When you are in your 20's and 30's, you can get away with a lot of stuff, IMO. When you turn fourty, things change a bit, at least they did for me. You might start feeling all that stuff you have been doing to your knees over the years--running, cycling, skiing, etc.



 

post #66 of 74
You don't notice the small but cumulative damage you do to yourself until it builds up past a certain point.  I was just noticing an old injury to my achilies tendon the other day that I had successfully ignored for decades.
post #67 of 74
Actually, the worse thing I ever did to my knee was when I tried snowboarding. Took a lesson and when I get off the lift the board twisted almost 180 degrees on the attached foot while I fell backward. It put a serious hurting on my knee. I got up and continued and it was sore for a short while. I am just starting to notice pain in that knee the past couple of season.
post #68 of 74
The self test for your bindings - assumed -  The skier has some common sense.
post #69 of 74
Quote:
Originally Posted by MojoMan View Post


Why does everyone always think the Skier Type as listed on the Binding charts refers to degree of skill or experience? 

I,II,III does not refer to beginner, intermediate, and advanced.

Beginners are placed in Type I because they do not ski fast enough or aggressively enough to need II, III, or III+ type settings.  

On the other hand, many advances skiers do not rate themselves as Type III or III+ because they, '..Prefer moderate speeds and prefer a variety of terrain at a variety of speeds.'

Skiing fast and aggressively is NOT a sign of skill or experience. Often, it is quite the opposite. Most of the time it just means someone is on a slope beyond their ability to competantly navigate and they gun it all the way down to minimize having to turn. Likewise, preferring to ski at moderate speeds is NOT a sign of lack of skill or experience.

If the Skier Type referred to true skill level or experience, most skiers on the hill on any given day would be given a I - minus.  


It doesn't map to skill level, it maps to risk level.  That loosely maps to skill levels.  It's a trade between release and retention, and you pick the level that gives the right mix and an acceptable risk.  I don't think anyone suggested it ties directly/strongly to the arbitrary skill levels we tend to use for teaching/etc.  It just happens to fall out that way in many cases.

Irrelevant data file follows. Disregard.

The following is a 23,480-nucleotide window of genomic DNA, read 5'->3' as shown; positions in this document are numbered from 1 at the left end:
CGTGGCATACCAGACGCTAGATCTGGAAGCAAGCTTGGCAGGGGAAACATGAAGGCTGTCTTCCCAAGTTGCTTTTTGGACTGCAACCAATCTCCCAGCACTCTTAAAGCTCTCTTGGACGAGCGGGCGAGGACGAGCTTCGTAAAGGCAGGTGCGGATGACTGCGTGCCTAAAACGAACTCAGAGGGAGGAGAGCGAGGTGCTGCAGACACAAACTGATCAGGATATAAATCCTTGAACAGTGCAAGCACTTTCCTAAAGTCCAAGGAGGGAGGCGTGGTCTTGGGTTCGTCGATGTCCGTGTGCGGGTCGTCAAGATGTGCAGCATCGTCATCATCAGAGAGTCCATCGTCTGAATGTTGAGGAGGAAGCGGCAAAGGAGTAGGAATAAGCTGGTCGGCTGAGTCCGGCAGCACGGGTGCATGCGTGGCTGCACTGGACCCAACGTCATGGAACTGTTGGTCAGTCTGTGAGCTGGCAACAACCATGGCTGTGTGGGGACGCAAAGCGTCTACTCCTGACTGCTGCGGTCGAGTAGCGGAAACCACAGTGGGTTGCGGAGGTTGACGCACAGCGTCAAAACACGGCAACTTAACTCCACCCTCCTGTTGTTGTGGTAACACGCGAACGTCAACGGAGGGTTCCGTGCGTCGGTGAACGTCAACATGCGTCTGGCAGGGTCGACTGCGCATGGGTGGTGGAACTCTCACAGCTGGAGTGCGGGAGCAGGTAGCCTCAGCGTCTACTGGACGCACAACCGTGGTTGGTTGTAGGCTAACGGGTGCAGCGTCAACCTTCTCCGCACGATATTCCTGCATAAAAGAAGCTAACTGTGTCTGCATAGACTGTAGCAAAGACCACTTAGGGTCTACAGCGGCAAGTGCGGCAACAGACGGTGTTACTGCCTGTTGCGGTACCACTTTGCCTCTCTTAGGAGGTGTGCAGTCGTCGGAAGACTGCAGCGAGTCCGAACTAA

post #70 of 74
i have a feeling this isn't the right forum to ask this but here i go:

135 lbs
5'2
agressive racer
marker 10.0 bindings were set at a din of 7 but at the past race i popped out of my outside ski coming over the pitch. at the time the binding was set at a 6.
since the din was increased by 1 i popped out 3 times at one practice where the course was in bad shape. it was always on the outside ski so i dont think it was a question of clipping the gate. but since my volkls delaminated i switched to fischers

the real question:
if my marker 10.0 bindings were set at a 7 (and i was still occasionally popping out) and my fischer z11 bindings are set at a 6, should they be set at the same DIN? is DIN universal to all junior-ish level bindings?
post #71 of 74
I would say my skis stay on MUCH more often in a fall than coming off. 

Quote:
Originally Posted by NYCJIM View Post

I'm very mad about this today.  Yesterday I hit a giant ice patch and wiped out, not at a great speed, as I was ending a turn.  But I did wind up "in the backseat" and fell.  I don't remember exactly how I fell but I distinctly remember my leg being twisted and my weight coming down and NOT releasing my boot.  I felt like I broke my leg.

I think I mildly sprained the muscles above the ankle.  But I'm really mad that this happened.  I should have been released from the skis.

So I guess I better bring my skis to be checked out.  My fear is that they will overcompensate and make it too loose, now.  

 
post #72 of 74
Quote:
Originally Posted by MojoMan View Post





Never happened to me. Skiing Sierra cement last Saturday in the rain. And that was with my early-season poor form to boot.  Have been skiing on 7.5 for three seasons and regardless of condtions, never onced pre-released at 7.5. Granted, I don't race, do not ski at 60mph, and do not shki chutes. 

Actually, I was lectured by my instructor a few seasons ago about skiing on 9. To parahrase, 'Forget what you heard in the bars. The only people that can justify a DIN above 8 are racers, true experts who push themelves and their gear to the limits, or hardcore backcountry huckers. If you are free skiing inbounds and are coming out at DIN 8, you are either doing something very badly or you have a defective pair of bindings. Most pre-releases are technique related. Period.'



 

My din was set by a shop (paid for it), I am a type 2, and they were set to 10.
post #73 of 74
Especially if one person is 90 pounds and the other is 300 :)
Quote:
Originally Posted by MojoMan View Post

 

Just because someone says they ski at DIN 13 or DIN 4 doesn't mean you should mimic their settings.
 
post #74 of 74
Kind of off topic, but about 20 years ago my dad told me people skid straight down climax (at Mammoth MOuntain) AND were able to make it all the way to the top of chair 3.

Quote:
Originally Posted by davluri View Post





I don't think it's possible. even if the hill was completely flat and you held on for the face, there is that right angle turn at the bottom. miss that and you lose. but that's pretty obvious to anyone who's seen it. If it had been done, it'd be legend and we'd know. If it could be done, those guys straightlining Palisades would be all over it. Need an apron for a run out for a truly epic straightine.